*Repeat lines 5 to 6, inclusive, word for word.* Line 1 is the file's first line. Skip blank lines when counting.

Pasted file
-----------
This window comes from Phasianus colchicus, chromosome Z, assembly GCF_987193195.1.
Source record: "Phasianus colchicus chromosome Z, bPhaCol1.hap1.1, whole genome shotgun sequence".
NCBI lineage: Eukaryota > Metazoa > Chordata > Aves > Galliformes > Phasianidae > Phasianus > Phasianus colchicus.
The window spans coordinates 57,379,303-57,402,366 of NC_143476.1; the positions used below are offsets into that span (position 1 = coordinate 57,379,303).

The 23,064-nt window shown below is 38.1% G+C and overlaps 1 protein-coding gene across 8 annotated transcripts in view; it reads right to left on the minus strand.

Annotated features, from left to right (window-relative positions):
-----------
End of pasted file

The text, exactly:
The 23,064-nt window shown below is 38.1% G+C and overlaps 1 protein-coding gene across 8 annotated transcripts in view; it reads right to left on the minus strand.

Annotated features, from left to right (window-relative positions):